Friday, May 27, 2016

BAMBOOZLED: Canada suckered by Facebook and Google’s tax shell game

When Postmedia CEO Paul Godfrey went cap in hand to Ottawa, seeking tax relief and government incentives to save his company, few observers could contain their mirth. Yet nobody connected the dots to the fresh Panama Papers revelations, the massive global tax evasion story that broke just three days earlier.

Canadian journalists, it seems, have not yet solved the murder of their own profession.

Let’s start with the federal government’s own ad spend on daily newspapers. In the seven years since 2008/09, it’s plummeted from 18 per cent of the government’s advertising budget to less than one per cent today.

In a pattern repeated across the advertising sector, Canadian print media hemorrhaged millions of dollars to the government's online advertising, which now swallows some $14 million (or 27 per cent) of the total spend. The bleeding hasn’t stopped, as mobile advertising continues to overtake print media at a spectacular pace. Online advertising is now dominated by Facebook and Google.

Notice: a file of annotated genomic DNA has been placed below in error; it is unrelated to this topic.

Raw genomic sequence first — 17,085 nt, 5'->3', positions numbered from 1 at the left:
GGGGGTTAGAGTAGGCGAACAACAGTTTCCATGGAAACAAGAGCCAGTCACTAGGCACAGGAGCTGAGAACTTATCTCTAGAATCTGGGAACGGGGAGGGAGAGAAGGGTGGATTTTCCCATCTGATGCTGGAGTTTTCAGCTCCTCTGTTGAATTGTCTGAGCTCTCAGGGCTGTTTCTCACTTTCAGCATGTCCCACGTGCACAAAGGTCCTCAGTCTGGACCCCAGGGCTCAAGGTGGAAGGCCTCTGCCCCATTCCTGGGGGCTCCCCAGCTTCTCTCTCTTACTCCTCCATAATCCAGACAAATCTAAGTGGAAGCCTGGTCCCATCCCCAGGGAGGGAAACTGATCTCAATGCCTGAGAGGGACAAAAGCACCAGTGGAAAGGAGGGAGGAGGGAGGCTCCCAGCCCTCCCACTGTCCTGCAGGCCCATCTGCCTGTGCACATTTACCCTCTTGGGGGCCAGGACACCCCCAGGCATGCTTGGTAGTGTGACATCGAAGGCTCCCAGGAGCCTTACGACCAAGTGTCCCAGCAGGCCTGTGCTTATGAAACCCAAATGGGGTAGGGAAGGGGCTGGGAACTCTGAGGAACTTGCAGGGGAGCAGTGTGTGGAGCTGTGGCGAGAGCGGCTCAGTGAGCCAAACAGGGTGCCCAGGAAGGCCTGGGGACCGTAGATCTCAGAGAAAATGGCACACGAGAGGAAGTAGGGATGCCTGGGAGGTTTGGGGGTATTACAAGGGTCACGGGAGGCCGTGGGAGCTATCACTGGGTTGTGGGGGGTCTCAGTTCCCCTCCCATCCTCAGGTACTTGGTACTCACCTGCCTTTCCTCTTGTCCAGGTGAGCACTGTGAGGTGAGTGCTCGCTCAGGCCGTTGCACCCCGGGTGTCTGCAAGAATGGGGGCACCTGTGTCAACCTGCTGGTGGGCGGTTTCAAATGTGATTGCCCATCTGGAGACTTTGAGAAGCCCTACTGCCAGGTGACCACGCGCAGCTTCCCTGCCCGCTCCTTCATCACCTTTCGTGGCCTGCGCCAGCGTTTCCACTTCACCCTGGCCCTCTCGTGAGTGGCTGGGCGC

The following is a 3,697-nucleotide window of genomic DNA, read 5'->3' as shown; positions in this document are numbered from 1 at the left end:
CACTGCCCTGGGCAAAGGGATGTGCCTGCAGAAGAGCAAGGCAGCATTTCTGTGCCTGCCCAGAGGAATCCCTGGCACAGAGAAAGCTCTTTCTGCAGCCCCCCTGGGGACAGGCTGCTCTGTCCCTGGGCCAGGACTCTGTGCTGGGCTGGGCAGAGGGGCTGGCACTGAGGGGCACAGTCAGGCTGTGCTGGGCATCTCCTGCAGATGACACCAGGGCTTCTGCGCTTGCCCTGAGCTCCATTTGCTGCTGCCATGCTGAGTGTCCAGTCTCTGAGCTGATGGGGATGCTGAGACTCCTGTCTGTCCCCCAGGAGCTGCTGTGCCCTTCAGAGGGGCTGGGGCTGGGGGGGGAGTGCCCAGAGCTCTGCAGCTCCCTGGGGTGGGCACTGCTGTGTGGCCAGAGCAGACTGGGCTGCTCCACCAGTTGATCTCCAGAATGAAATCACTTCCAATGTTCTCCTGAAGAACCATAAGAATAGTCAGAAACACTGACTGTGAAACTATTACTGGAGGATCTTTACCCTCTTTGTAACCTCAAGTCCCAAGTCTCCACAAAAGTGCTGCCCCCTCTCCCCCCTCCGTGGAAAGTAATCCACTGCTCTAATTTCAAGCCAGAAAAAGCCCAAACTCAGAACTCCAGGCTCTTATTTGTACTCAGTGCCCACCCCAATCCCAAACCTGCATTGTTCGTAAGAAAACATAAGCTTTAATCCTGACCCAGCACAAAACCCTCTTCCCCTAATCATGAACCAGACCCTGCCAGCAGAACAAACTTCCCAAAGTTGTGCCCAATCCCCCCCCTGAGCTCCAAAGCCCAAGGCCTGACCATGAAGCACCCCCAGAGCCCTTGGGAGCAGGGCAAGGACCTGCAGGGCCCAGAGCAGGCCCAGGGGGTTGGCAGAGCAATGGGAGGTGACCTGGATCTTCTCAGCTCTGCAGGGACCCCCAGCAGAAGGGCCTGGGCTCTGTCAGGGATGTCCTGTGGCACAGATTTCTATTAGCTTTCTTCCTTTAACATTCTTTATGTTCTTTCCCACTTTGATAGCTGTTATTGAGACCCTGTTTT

That puts costly investigative journalism on life-support, and these two companies are pulling the plug.

Yet despite their substantial sales and marketing operations in Canada, both companies process all transactions in US dollars directly to their US headquarters. Neither charges GST.

So here are the Panama Papers questions Canadians should be asking: Do Google and Facebook receive federal government ad revenue, and if so, are they taxed on that income? Do they pay any tax here on their Canadian earnings?  (more...)


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